Cosmetic versus functional prosthetic arms [comparison of activities]

Cite this article:
Wolf Schweitzer: Technical Below Elbow Amputee Issues - Cosmetic versus functional prosthetic arms [comparison of activities]; published April 10, 2011, 19:12; URL: https://www.swisswuff.ch/tech/?p=399.

BibTeX: @MISC{schweitzer_wolf_1571394171, author = {Wolf Schweitzer}, title = {{Technical Below Elbow Amputee Issues - Cosmetic versus functional prosthetic arms [comparison of activities]}}, month = {April},year = {2011}, url = {https://www.swisswuff.ch/tech/?p=399}}

1 Comment

Cosmetic arms aren't as non-functional as you believe

The key issue for this article are these:

  • People frequently associate 'cosmetic' or 'passive' arms with 'no action.
  • People frequently associate 'myoelectric arms' with most action and function.
  • Whereas body powered arms are associated with outdated functionality that is considered crude.

Comparison of activities

Over a  few hundred single actions were noted and evaluated performed by a total of 121 study participants [1].

Stabilisation and support, hold, balance

Actually functional (AF) prostheses were used to perform an average of 16,8 stabilizing actions compared with a number of 13,1 stabilizing manipulations using cosmetic (C) arms. Support actions amounted to 1,9 (AF) versus 1,7 (C) actions - practically similar results.

Holding actions were performed 0,2 times (AF) and - with the cosmetic arms - twice as often, 0,4 times (C). Use of prosthesis as balancing tool was done 0,75 times (AF) versus 1,62 times (C), almost twice as much.

In real life, I use the cosmetic arm in a more reliable fashion than the functional prosthetic parts of the body powered arm to carry a food tray, for example. A metal hook provides less of a reliable support for carrying a tray than a flat rubbery and very sturdy silicone covered hand. To balance objects, a cosmetic arm provides a most reliable tool and to call that non-functional ignores the daily requirements for balancing, holding or stabilization.


Pushing is used to switch lights off and on, to turn a radio or vacuum cleaner off or on. Push buttons are the most frequent target of my push actions, other than typing on a keyboard.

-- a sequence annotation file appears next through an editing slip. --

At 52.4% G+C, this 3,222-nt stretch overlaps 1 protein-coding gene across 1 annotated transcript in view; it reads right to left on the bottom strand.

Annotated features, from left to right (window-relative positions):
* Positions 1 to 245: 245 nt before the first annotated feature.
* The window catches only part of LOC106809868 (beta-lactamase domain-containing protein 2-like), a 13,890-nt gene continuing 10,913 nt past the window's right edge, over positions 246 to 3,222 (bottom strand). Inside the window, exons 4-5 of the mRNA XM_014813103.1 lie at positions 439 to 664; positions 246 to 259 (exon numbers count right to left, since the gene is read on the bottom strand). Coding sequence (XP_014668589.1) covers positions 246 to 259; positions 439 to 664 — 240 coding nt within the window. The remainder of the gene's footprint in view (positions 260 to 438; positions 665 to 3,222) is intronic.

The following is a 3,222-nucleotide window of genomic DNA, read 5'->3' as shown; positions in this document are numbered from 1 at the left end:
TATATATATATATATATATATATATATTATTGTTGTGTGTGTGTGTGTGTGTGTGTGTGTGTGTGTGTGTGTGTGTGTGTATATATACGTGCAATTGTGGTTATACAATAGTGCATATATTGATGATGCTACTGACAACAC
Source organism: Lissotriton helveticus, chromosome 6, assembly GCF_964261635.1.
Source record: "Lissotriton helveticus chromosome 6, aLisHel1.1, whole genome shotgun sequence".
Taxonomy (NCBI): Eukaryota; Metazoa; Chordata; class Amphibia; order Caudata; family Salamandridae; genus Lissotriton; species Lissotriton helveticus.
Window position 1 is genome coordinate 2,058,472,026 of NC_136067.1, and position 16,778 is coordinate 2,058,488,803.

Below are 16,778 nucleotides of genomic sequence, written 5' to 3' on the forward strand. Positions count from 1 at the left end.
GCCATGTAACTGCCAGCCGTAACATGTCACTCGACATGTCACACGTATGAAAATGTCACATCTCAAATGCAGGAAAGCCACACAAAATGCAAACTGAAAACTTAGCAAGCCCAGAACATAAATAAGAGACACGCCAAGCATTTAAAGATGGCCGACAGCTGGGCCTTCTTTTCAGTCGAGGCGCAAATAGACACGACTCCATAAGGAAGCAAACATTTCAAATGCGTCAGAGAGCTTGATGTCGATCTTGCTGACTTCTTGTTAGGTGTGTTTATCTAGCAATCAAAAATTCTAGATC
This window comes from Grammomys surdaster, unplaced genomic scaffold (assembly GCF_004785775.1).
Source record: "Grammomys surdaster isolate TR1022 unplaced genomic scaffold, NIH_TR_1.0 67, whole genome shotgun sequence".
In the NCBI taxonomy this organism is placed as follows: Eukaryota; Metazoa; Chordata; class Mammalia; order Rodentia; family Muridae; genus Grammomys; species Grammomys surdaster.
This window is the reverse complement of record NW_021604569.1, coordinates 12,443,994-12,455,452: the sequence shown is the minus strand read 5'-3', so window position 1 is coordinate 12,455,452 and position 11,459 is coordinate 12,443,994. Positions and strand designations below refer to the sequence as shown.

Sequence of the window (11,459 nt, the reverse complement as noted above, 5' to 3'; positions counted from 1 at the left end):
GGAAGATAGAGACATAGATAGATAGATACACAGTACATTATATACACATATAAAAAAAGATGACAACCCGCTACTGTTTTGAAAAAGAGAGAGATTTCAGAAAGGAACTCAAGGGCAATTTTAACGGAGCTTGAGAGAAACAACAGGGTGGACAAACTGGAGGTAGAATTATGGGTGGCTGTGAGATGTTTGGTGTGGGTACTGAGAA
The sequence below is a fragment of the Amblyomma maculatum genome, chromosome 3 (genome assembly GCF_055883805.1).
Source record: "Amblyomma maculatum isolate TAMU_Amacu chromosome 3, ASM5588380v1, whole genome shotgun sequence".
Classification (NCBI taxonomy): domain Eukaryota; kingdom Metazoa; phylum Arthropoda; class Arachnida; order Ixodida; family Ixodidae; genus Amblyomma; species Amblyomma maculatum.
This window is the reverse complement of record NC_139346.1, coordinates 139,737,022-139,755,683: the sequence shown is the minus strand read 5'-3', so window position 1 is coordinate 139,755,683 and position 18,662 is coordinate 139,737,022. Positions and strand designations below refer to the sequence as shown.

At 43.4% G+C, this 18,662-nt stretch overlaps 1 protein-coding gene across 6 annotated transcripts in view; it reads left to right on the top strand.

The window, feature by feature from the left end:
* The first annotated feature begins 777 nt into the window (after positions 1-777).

An average of 4,3 (AF) versus 2,7 (C) actions were noted in this study. With that, the usual cosmetic hand may be a bit softer than mine - and I do find that the harder the terminal device, the easier and more inviting is it to use it for precision push operations.

My favorite prosthetic part to wear for typing is a metal hook, followed by a gripper hook equipped with a pencil for better keyboard operation, followed by the cosmetic arm (which happens to be light as well as follow motion very precisely).

Other actions

Without surprise, absent manipulation options - grip, release, pull - are not done using cosmetic arms and hence cannot be compared. But due to absent manipulation functions, cosmetic arms are a lot more durable, break less often, last longer, and are a lot lighter in weight than so-called actively functional prostheses. Due to that I can wear a cosmetic arm for a lot longer than I can wear an actively functional arm.

[1] An evaluation of the use made of cosmetic and functional prostheses by unilateral upper limb amputees. C. M. Fraser. Prosthetics and Orthotics International 1998 22:3, 216-223 -- Read More: http://informahealthcare.com/action/showCitFormats?doi=10.3109%2F03093649809164486 [local] (C) Prosthet Orthot Int



author = {Fraser, C. M.},

title = {An evaluation of the use made of cosmetic and functional prostheses by unilateral upper limb amputees},

journal = {Prosthetics and Orthotics International},

volume = {22},

number = {3},

pages = {216-223},

year = {1998},

doi = {10.3109/03093649809164486},

URL = {http://informahealthcare.com/doi/abs/10.3109/03093649809164486},

eprint = {http://informahealthcare.com/doi/pdf/10.3109/03093649809164486}


One Reply to “Cosmetic versus functional prosthetic arms [comparison of activities]”

  1. Please advice on where and how it can be done. My niece (12 years) had a fatal accident that chopped off her arms. She is still in hospital.

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